Cheltenham Festival Handicap Pointers
We thought it would be a great idea to have a look at the handicaps at the Cheltenham festival.
Looking at the handicaps as one to see if there are any factors which stand out and can help us narrow down the fields.
We shall be looking at the races combined over the past ten years.
As of 2016, there is a total of ten handicap races at the festival since the Cross Country was altered to a non-handicap.
The ten races which fall under this section are:
The Age Factor
The younger runners seem to have the upper hand and when we say younger, we mean those in single digits!
Runners aged 10yo or older in the handicap races do have eight winners between them but that is from 340 runners spanning over 81 races.
In 2016 these runners returned figures of 0-25, in 2017 they were 0-25 and in 2018 they were 0-21 meaning the last three festivals figures are 0-71!
The last winner was The Package back in 2015 when landing the Kim Muir for David Pipe.
An alternative way of looking at it is age compared to the youngest in the race and all bar two of the winners were within four years of the youngest runner.
Those who were five years or older have two wins from a total of 181 runners covering 73 races.
Concentrate on those no older than 9yo and within 4 years of the youngest.
The Weight Factor
There are several ways of looking at weights, you can just simply look at weights but you can also compare them to the average weights too.
If we split the weights, those carrying under eleven stone have won 46% of the races (45-98) with those carrying more having won 58% of races (62-107).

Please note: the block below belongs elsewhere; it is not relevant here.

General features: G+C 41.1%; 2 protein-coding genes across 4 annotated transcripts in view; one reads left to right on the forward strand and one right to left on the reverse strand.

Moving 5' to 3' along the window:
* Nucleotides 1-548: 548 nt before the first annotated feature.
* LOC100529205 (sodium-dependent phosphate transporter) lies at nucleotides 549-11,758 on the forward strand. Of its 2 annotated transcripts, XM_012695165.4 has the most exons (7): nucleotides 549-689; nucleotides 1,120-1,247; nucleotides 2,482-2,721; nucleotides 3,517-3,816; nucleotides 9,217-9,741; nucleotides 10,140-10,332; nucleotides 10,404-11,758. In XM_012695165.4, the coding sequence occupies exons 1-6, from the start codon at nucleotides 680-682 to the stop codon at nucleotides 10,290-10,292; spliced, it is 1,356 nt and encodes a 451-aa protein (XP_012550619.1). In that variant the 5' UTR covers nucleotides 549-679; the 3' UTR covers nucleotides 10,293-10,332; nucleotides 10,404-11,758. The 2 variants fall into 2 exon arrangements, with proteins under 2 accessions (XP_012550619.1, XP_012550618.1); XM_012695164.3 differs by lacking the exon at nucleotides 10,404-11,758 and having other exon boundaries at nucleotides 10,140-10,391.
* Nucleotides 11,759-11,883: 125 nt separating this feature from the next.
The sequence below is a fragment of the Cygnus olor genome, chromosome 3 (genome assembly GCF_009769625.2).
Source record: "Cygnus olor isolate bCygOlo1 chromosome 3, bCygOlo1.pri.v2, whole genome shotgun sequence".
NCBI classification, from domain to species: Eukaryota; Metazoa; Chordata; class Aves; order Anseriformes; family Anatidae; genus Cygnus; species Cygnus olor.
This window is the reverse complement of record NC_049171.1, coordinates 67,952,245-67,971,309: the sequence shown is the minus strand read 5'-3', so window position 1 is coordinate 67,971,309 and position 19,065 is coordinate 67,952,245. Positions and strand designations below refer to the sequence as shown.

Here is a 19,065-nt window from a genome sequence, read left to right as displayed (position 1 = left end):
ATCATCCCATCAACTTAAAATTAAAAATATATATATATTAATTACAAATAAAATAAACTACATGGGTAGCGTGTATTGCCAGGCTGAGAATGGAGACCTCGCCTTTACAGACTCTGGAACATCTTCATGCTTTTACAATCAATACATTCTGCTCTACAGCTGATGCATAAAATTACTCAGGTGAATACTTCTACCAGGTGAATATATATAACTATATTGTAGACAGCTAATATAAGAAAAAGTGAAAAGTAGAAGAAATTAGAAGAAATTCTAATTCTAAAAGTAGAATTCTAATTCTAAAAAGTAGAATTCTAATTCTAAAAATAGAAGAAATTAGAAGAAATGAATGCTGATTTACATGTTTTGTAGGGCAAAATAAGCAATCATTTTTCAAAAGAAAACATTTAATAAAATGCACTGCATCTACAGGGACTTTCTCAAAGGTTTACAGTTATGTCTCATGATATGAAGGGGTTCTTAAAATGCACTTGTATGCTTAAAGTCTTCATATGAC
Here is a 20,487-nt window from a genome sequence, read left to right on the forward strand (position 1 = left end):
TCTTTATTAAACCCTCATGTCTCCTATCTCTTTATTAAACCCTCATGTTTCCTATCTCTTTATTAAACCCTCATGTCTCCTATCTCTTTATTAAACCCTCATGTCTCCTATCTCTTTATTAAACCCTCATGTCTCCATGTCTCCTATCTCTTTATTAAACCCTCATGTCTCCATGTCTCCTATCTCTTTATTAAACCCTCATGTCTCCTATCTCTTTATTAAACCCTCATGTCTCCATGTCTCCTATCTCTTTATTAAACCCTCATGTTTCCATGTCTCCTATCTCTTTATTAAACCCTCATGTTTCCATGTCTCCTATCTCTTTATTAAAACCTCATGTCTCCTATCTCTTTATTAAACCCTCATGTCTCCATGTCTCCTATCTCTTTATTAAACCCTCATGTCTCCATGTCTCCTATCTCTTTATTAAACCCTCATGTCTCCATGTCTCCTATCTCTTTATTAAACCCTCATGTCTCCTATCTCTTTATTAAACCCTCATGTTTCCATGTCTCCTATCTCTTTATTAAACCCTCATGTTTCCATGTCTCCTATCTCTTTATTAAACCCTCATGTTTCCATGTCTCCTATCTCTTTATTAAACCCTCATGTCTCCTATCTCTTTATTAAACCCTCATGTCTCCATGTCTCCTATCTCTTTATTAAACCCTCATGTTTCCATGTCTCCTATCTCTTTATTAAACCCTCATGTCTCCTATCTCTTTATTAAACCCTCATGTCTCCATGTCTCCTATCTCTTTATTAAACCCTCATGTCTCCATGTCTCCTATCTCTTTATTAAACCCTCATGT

If you add up all of the weights and divide them by the number of runners, we get the average weight of the race.
There has been a total of 90 races which have included runners carrying 8lbs+ more than the average, from those 90 only 9 have been won by one of those runners (10%).
16 runners competed over 8 races in 2018 and only 3 of those managed to place with no winners. since 2015, a total of 30 races (65 runners) with only 2 winners.
The same can be said at the other end of the spectrum, those carrying 8lbs+ less than the average have produced 6 winners from 79 races (8%) from 195 runners.
The last winner was Golden Chieftain in 2013! Since then, there have been 75 runners who have failed to win with only 6 of those getting in the places.
One last factor is those carrying a lot more than they did on their last start. Those who are carrying 15lbs+ compared to LTO have 1 win from 46 races (77 runners).
That one win was way back in 2011 with 51 runners coming out since without recording a victory.
Concentrate on those within 7lbs of the average weight and not carrying 15lbs+ more than their last run.
The Official Rating Factor
It's not worth looking at official ratings as a whole as the races differ and this will tell us nothing but there are some other areas.
For example, looking at the runner's official rating compared to their last win mark. This can tell us if the runner is much higher or has dropped.